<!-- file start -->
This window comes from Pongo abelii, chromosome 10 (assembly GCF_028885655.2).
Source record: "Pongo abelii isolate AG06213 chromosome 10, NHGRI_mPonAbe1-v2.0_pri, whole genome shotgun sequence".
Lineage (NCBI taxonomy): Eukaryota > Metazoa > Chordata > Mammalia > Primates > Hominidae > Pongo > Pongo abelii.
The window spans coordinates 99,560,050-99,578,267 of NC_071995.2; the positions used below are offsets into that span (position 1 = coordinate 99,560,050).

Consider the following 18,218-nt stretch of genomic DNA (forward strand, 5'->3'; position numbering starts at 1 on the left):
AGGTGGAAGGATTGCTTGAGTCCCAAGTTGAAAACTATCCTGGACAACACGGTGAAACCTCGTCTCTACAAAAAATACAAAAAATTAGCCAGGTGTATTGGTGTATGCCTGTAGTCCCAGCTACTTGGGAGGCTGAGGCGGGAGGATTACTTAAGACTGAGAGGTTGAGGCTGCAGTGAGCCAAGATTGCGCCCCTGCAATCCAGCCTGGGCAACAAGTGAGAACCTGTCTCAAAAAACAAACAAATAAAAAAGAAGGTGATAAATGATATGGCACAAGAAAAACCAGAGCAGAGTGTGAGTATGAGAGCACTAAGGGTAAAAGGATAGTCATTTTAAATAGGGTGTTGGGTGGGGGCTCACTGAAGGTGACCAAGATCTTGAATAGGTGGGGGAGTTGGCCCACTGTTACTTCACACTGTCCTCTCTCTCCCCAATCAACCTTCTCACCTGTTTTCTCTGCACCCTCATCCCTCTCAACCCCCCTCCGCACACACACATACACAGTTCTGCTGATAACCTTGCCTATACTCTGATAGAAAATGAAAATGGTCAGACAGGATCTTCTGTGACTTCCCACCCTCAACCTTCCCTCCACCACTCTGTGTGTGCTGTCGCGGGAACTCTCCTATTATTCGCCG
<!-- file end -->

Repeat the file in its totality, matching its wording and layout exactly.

This window comes from Pongo abelii, chromosome 10 (assembly GCF_028885655.2).
Source record: "Pongo abelii isolate AG06213 chromosome 10, NHGRI_mPonAbe1-v2.0_pri, whole genome shotgun sequence".
Lineage (NCBI taxonomy): Eukaryota > Metazoa > Chordata > Mammalia > Primates > Hominidae > Pongo > Pongo abelii.
The window spans coordinates 99,560,050-99,578,267 of NC_071995.2; the positions used below are offsets into that span (position 1 = coordinate 99,560,050).

Consider the following 18,218-nt stretch of genomic DNA (forward strand, 5'->3'; position numbering starts at 1 on the left):
AGGTGGAAGGATTGCTTGAGTCCCAAGTTGAAAACTATCCTGGACAACACGGTGAAACCTCGTCTCTACAAAAAATACAAAAAATTAGCCAGGTGTATTGGTGTATGCCTGTAGTCCCAGCTACTTGGGAGGCTGAGGCGGGAGGATTACTTAAGACTGAGAGGTTGAGGCTGCAGTGAGCCAAGATTGCGCCCCTGCAATCCAGCCTGGGCAACAAGTGAGAACCTGTCTCAAAAAACAAACAAATAAAAAAGAAGGTGATAAATGATATGGCACAAGAAAAACCAGAGCAGAGTGTGAGTATGAGAGCACTAAGGGTAAAAGGATAGTCATTTTAAATAGGGTGTTGGGTGGGGGCTCACTGAAGGTGACCAAGATCTTGAATAGGTGGGGGAGTTGGCCCACTGTTACTTCACACTGTCCTCTCTCTCCCCAATCAACCTTCTCACCTGTTTTCTCTGCACCCTCATCCCTCTCAACCCCCCTCCGCACACACACATACACAGTTCTGCTGATAACCTTGCCTATACTCTGATAGAAAATGAAAATGGTCAGACAGGATCTTCTGTGACTTCCCACCCTCAACCTTCCCTCCACCACTCTGTGTGTGCTGTCGCGGGAACTCTCCTATTATTCGCCG